At Ease: Books & More for Brats and their families, We Served Too

Passports & Pedagogy: Schooling with Uncle Sam; The American Military Family

Letters Home, America Remembers ‘Nam, MAMF Projects

 The museum’s podcasts are supported, in part by New Mexico Arts, the New Mexico Humanities Council, Sandia Area Credit Union and organizations like Military Brat Seal and Military Brats Registry.


MAMF Military Child Picture Book Project

April is the month of the Military Child and the Museum of the American Military Family (MAMF) will be showcasing books by and for brats throughout the month. As part of our showcase, we want to honor the military child through the creation of picture books. During the month of April, we want to encourage you to make a picture book of your life as a military child, or the life of another military child. Once the book is complete, you can share it with your family and friends. Of course, the museum would love to have a copy and will be proud to preserve and display your story.

My name is Cheryl Avila, and I am the museum’s Storyteller. I have created a picture book on PowerPoint to show you how simple it can be. Click on this link to see the picture book I created to honor my brother, Karl Morton.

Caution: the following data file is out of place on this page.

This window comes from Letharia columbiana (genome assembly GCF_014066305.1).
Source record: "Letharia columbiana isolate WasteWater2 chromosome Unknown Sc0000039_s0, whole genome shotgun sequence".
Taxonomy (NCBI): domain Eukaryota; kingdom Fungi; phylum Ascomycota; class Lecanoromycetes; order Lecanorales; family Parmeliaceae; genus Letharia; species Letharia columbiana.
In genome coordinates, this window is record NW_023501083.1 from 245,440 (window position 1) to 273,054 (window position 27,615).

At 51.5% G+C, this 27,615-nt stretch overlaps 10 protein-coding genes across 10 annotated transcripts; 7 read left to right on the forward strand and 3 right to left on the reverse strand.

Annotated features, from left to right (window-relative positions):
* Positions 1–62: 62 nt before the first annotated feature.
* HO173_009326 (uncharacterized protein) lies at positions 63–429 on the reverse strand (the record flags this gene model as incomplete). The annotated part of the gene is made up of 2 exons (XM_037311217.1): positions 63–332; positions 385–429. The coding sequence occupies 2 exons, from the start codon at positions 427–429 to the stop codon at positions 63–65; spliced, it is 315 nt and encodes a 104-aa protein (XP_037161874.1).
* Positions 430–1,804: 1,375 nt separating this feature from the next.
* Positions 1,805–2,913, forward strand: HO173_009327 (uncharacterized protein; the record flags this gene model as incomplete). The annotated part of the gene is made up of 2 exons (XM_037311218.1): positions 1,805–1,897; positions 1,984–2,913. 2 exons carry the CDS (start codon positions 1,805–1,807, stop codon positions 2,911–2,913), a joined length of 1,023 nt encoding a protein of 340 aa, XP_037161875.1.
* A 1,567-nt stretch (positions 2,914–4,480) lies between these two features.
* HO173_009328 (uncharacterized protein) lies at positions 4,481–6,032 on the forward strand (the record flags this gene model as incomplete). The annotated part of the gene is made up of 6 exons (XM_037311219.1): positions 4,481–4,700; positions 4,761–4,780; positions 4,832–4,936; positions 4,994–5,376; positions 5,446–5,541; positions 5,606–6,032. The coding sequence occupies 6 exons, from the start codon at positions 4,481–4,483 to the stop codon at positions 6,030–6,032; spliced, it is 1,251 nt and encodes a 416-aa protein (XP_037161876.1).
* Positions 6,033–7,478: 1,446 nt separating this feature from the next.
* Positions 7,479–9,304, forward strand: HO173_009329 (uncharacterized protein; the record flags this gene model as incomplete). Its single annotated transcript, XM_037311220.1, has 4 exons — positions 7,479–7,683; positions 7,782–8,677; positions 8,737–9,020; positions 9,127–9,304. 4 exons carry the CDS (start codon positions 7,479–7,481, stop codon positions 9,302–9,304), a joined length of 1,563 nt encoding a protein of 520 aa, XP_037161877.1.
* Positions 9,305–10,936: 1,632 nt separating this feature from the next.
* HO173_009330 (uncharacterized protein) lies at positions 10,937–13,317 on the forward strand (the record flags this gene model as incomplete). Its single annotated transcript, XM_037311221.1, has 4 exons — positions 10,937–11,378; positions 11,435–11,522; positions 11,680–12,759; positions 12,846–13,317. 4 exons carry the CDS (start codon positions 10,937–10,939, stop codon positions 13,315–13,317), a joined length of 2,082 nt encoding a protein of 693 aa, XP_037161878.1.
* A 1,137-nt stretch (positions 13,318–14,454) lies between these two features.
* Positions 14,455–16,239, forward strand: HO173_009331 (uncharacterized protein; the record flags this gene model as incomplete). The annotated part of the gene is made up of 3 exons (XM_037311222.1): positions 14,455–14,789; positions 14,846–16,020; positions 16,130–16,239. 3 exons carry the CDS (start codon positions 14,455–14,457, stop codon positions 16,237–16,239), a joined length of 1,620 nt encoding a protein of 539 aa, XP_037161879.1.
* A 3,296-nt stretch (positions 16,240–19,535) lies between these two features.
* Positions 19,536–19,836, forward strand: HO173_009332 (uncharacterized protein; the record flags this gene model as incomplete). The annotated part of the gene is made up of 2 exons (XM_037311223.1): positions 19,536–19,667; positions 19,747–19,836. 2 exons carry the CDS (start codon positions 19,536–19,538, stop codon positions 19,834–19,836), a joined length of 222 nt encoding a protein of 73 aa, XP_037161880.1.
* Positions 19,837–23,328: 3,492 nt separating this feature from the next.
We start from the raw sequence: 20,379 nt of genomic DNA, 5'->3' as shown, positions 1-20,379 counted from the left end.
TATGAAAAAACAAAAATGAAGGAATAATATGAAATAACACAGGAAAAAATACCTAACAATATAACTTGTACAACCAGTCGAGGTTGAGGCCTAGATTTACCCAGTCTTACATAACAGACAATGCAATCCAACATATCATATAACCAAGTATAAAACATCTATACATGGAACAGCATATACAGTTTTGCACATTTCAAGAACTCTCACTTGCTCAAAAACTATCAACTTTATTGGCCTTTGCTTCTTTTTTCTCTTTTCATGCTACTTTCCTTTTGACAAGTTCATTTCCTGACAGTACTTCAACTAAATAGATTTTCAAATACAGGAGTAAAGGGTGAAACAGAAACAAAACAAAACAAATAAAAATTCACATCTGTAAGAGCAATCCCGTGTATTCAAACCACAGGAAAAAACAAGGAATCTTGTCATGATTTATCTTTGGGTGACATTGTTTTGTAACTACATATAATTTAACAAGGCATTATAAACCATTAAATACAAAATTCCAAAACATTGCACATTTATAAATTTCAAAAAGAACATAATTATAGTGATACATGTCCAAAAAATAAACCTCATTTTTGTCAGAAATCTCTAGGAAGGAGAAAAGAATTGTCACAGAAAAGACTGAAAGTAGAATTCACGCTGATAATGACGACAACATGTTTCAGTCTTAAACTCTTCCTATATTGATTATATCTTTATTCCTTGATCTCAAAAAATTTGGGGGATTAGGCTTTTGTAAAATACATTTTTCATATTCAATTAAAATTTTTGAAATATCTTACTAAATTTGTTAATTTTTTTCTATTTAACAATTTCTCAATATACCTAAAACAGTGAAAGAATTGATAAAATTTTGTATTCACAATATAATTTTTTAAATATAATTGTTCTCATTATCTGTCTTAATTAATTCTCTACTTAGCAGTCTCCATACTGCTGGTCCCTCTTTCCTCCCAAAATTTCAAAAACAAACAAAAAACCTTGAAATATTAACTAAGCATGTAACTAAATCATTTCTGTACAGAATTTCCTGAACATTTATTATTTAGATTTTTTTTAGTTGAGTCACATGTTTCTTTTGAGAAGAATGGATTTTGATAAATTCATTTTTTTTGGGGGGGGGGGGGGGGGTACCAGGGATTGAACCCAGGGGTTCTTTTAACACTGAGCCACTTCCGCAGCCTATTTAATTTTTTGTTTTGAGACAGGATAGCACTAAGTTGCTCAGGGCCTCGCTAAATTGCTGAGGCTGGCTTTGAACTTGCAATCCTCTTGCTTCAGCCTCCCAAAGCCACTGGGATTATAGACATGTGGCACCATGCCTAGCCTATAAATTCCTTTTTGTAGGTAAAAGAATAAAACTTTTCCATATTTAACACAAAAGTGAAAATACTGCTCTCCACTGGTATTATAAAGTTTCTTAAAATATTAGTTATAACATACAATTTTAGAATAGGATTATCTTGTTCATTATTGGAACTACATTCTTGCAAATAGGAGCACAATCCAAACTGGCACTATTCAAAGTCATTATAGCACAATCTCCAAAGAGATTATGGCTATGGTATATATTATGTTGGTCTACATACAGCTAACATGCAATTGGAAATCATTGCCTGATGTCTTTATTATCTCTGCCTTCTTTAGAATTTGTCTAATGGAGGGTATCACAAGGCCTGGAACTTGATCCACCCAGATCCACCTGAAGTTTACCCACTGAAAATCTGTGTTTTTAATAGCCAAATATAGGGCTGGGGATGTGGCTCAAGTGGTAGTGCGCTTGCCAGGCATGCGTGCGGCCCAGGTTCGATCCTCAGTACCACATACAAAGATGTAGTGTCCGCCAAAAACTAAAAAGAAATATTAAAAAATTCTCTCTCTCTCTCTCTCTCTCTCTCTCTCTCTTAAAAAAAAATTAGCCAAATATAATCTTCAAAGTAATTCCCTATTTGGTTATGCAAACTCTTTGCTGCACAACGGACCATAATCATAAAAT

American Military Family Blog

If you would like to create your own picture book, start by collecting photos of the military child. If the images are already digital images, save them on a new folder on your desktop. If the images are not digital, you can take a picture of the photo with your camera and save it that way. If you have the capability to scan the photo, that would be good, too. You need at least twice as many photos as pages in your picture book.

Open a blank presentation on PowerPoint. 

For the cover of your book, include the name of the military child and perhaps a statement about the person. Click on New Slide for the pages of the book.

I used the “Two Content” option for most of the pages. If I only wanted one photo, I used the Title and Content slide.

Use the photo icon on the slide to insert a photo. You can add additional photos on the page by using the Insert tab and selecting Picture. 

I then added a sentence to each page explaining the photos. Since it is a picture book, I tried to keep the sentences simple. I then went to the Design tab and clicked on “Design Ideas.”